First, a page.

Establishment of Urban Recreational areas with Flood Mitigation Programs, presented at IESL Authors: Suniil Bnadaranayak (GM of PRDA of WP_

Hidden benefits related to Bio Diversity aspects of jogging track project

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Online education – an alternative



By Dr. Rasanjalee Abeywickrama

Education is a weapon that can improve one’s life. It is a most important tool that helps to spread knowledge in society, which is a most noteworthy benefit of Education. Furthermore, it acts as a medium that transfers knowledge from one generation to another.

Education helps to boost a country’s economy and society; therefore, it is a milestone of a nation’s development. It offers knowledge and skills to the populace, while shaping the personality of the youth of a nation. Education is generally considered the foundation of society which beckons economic wealth, social prosperity and political stability. Economic and social status depends on individual education, since it contributes to individual capability in managing the quality of life. The main purpose of education is to prepare and qualify them for work, to play their part in a country’s economy, as well as to integrate people into society by teaching them the values and morals of society.

Education, for a child, begins at home. It is a lifelong process and determines the quality of an individual’s life. Education improves one’s knowledge and skills, and develops personality and attitude. Students must be equipped with knowledge and skills which are necessary to participate effectively as members of society and contribute towards the development of shared values and common identity.

The COVID-19 pandemic is still haunting the human race and it will be completing its horrible journey of two years within another five months. It has changed the whole world and lives of each and everyone around the globe. There cannot be anyone who has not been affected by this virus at least once, economically, physically and psychologically. While man is busy planning to go to Mars, this microorganism is busy taking the lives of millions on earth and taking away all the freedom which man had on earth, including the freedom to breathe. While it has affected all the sectors and trades, education is one of the most affected sectors.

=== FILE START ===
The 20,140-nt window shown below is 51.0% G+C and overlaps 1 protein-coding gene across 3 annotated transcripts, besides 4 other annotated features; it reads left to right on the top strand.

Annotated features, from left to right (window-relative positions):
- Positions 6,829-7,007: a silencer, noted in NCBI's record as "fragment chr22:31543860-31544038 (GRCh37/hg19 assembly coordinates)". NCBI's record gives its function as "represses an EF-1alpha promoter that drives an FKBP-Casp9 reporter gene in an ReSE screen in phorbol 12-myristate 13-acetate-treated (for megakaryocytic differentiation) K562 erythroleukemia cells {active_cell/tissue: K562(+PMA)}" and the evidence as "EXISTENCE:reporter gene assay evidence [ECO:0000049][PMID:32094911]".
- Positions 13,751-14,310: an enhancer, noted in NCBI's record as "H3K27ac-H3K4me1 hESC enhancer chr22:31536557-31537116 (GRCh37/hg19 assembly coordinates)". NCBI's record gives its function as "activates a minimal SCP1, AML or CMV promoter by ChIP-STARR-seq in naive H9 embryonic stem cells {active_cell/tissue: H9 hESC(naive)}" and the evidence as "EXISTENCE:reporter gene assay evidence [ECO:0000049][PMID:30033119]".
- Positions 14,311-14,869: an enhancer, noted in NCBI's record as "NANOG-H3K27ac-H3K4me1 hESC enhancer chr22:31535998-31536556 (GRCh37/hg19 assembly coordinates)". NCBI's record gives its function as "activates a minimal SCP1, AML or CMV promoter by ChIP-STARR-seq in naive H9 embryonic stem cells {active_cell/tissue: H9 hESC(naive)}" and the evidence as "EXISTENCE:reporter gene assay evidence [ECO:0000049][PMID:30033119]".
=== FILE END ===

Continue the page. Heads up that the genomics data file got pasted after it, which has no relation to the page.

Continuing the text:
There are several ways this virus has affected education. The loss of livelihoods of thousands of parents has caused a financial crisis and education of their kids has been affected, dramatically. Schools remained closed for much of the time, since March 2020. Kids were unable to go to school continuously, at least for one to two months, for over 15 months now. Physical engagement with peer groups and teachers is completely hampered due to shifting to online education, where kids will only be able to talk to each other and to the teacher through a screen which looks so artificial. It does not provide the actual interaction, which is essential, especially for kids in primary grades and early childhood education.

Some kids are at least fortunate enough to gather some knowledge through online platforms as they have access to relevant electronic equipment and network connections. Sadly, kids in low income families are not fortunate enough to obtain such facilities. Some kids who were supposed to be in Grade 1, during the year 2021, have not yet been to school for at least one day, but applications are already called for year 2022 Grade 1 school admissions, which shows how much time, from their early childhood education, has been wasted. This would adversely affect all of them as early childhood education is not solely about developing learning and writing skills, but about social engagement and social development, via engaging in activities with peer groups.

Education should enhance cognitive, social-emotional and behavioural dimensions of learning. It should also ensure inclusive and equitable quality education for all, wherein no one is left behind. This has become a challenging task with the ongoing pandemic situation. Though online education is not the best option, it is the only option available for kids of this generation. But there are many practical issues related to access to laptops, desktops, smartphones and internet connections. In many areas, kids have to climb trees to get internet connections. Huts have been constructed on tree tops to enable kids to follow online classes. Therefore, we need to look for better and more effective ways to continue the education of kids.